The House and Senate had passed different versions of H.R. 2647, the bill authorizing fiscal year 2010 funds for the Defense Department and national security programs. When the two Houses of Congress pass different versions of the same bill, a final version is typically negotiated in a conference between a limited number of members of both bodies, and a conference report is developed. That report then must be passed by both legislative bodies before it is sent to the president to be signed into law. This vote was on House passage of the final version, which authorized $550 billion in funding, and allowed for the closing of the prison at Guantanamo Bay that had been announced by President Obama. It also contained a controversial provision, unrelated to defense, that designated a crime motivated by the victim’s sexual orientation as a hate crime.
House Armed Services Committee Chairman Skelton (D-MO) was leading support for the legislation. He said:”(T)he vast majority of this bill has bipartisan support” and that it “provides several major victories for our troops and their families, and . . . strikes a right balance between our focus on the immediate fights in Afghanistan and Iraq and the long-term needs of our military.” Skelton urged approval for the bill because “we are at war. We should support the troops. We should support their families. We should make sure that they have the finest equipment and training possible. That's what this bill does.”
Skelton acknowledged that he would have preferred if the hate crimes provision had “been enacted as a stand-alone bill, not on this defense bill”; however, he noted that an amendment incorporating that provision had passed the Senate by “a strong bipartisan vote (and) . . . the Senate conferees insisted on it.” Skelton concluded his remarks by arguing: “(W)hatever one's position on hate crimes, I believe that the enormous good done in this legislation merits its support by every Member of the House.”
Rep. Davis (D-CA) expressed her support for the hate crimes provision. She argued: “(H)ate crimes perpetuate and reinforce historic discrimination and persecution against particular groups. They are committed not simply to harm one particular victim, but to send a message of threat and intimidation to others. Left unchecked, crimes of this kind threaten to unravel the very fabric of American society that our service members fight to protect.”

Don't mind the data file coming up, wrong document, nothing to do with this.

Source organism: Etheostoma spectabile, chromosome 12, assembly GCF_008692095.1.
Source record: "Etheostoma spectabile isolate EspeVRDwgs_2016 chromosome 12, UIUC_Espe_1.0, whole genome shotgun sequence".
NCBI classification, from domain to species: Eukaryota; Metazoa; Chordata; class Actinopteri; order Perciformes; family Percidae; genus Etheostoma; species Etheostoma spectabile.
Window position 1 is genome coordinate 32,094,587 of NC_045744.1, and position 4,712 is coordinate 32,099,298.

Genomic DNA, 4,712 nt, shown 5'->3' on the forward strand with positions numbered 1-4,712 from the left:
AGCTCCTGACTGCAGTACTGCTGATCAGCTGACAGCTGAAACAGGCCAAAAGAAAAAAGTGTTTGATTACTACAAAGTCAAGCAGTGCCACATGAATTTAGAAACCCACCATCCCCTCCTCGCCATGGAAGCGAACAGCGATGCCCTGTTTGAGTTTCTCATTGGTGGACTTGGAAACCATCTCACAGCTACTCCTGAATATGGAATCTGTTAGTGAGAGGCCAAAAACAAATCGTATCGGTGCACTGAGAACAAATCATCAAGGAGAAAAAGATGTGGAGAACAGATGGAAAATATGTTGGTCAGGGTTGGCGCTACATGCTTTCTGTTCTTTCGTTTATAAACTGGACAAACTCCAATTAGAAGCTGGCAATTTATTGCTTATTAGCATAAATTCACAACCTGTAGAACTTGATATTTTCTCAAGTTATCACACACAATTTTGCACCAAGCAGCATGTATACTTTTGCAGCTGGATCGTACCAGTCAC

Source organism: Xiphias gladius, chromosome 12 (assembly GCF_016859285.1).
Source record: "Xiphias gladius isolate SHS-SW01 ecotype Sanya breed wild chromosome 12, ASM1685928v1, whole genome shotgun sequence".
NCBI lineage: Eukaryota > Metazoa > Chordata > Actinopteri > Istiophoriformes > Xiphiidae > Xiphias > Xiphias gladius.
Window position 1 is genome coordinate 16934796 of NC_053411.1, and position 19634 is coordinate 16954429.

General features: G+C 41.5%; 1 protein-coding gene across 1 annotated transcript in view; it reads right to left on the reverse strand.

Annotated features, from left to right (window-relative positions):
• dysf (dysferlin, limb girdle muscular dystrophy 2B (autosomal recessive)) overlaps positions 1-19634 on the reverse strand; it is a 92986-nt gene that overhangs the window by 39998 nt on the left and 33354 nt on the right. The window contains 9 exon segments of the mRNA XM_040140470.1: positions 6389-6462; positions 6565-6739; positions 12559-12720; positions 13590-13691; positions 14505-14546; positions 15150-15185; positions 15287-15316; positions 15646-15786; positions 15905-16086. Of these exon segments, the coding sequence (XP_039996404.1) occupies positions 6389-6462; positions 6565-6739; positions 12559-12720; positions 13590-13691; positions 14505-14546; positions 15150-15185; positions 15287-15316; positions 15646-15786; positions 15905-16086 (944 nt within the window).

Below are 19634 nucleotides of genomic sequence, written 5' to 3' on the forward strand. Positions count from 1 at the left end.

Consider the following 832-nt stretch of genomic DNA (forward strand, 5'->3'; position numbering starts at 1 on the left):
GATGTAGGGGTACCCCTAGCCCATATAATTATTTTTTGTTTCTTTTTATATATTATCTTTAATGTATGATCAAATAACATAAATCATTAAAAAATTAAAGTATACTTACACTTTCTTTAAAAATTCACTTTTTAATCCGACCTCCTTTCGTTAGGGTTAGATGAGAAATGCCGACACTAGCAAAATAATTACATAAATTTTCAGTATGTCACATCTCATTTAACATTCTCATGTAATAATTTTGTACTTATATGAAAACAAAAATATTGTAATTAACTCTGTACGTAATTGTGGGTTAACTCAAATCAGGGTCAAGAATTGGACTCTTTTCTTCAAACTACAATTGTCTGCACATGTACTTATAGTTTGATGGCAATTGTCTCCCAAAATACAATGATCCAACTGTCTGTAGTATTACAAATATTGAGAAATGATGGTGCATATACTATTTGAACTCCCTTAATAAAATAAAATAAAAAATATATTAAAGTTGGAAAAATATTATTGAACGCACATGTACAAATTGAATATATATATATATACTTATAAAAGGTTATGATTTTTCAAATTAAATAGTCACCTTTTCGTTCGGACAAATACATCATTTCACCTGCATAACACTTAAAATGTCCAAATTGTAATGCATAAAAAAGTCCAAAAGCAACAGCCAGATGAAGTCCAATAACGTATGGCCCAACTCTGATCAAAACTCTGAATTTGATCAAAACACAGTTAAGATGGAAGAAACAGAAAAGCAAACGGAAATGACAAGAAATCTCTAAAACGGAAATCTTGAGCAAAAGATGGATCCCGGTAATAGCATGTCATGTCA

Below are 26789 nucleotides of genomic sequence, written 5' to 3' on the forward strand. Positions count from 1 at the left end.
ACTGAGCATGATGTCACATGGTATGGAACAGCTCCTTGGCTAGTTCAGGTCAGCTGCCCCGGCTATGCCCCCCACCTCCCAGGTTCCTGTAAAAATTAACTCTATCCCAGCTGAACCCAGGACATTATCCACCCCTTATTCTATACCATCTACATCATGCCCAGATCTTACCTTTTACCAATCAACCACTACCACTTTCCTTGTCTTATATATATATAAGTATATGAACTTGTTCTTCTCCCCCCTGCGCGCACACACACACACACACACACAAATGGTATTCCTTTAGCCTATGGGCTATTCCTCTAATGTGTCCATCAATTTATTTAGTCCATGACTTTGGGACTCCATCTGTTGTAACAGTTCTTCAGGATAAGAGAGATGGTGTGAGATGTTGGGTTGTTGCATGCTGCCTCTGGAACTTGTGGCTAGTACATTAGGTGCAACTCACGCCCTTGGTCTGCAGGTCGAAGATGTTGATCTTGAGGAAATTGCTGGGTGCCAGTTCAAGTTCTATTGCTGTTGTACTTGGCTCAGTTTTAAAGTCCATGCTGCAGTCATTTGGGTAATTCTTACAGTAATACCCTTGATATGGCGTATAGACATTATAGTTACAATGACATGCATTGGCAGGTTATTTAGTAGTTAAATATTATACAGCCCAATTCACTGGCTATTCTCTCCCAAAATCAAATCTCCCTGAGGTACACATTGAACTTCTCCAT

Rep. McKeon (R-CA), the Ranking Republican on the Armed Services Committee, said that the bill, “(T)hough flawed . . . has my support.” He acknowledged that the hate crimes provision is “anathema to me. I am opposed to hate crimes legislation, and I am especially opposed to the procedure of putting it on a defense bill--especially in time of war, using our troops to get this legislation passed. It's not germane to the work of the committee and needlessly introduces a partisan matter in an otherwise bipartisan bill . . . Unfortunately, congressional Democrats made the political decision to attach the hate crimes legislation to this bill.”
Rep. Bartlett (R-MD), a senior Republican Member of the Armed Services Committee, urged a vote against H.R. 2647, even though he said “this is an excellent conference report.” He based his opposition on the fact that the hate crimes provision was included in the final version. Bartlett said he was “appalled that my colleagues would violate House rules and pervert this annual national military strategy bill by including the totally unrelated partisan (provision) . . . .” Rep. Akin (R-MO) referred to the hate crime provision as “a poison pill . . . (and) we refuse to be blackmailed into voting for a piece of social agenda that has no place in this bill.” Akin added “why don't they pass it somewhere else? Instead, they put it on the backs of our service men and women . . . .”
Rep. Pence (R-IN) also opposed the bill because of the hate crimes provision. He argued that “by expanding the federal definition of hate crimes, as this legislation does, we will generate a chilling effect on religious leaders in this country. Pastors, preachers, rabbis, and imams will now hesitate to speak about the sexual traditions and teachings of their faith for fear of being found culpable under the aiding, abetting, or inducing provisions of current law, and that must not be. It is just simply wrong to use a bill that's designed to support our troops to erode the very freedoms for which they fight.”
The legislation passed by a vote of 281-146. Two hundred and thirty-seven Democrats and forty-four Republicans voted “aye”. One hundred and thirty-one Republicans and fifteen Democrats voted “nay”. As a result, the House approved and sent on to the Senate the final version of the bill authorizing fiscal year 2010 funding for the Department of Defense and expanding the definition of hate crimes to include those motivated by the sexual orientation of the victim.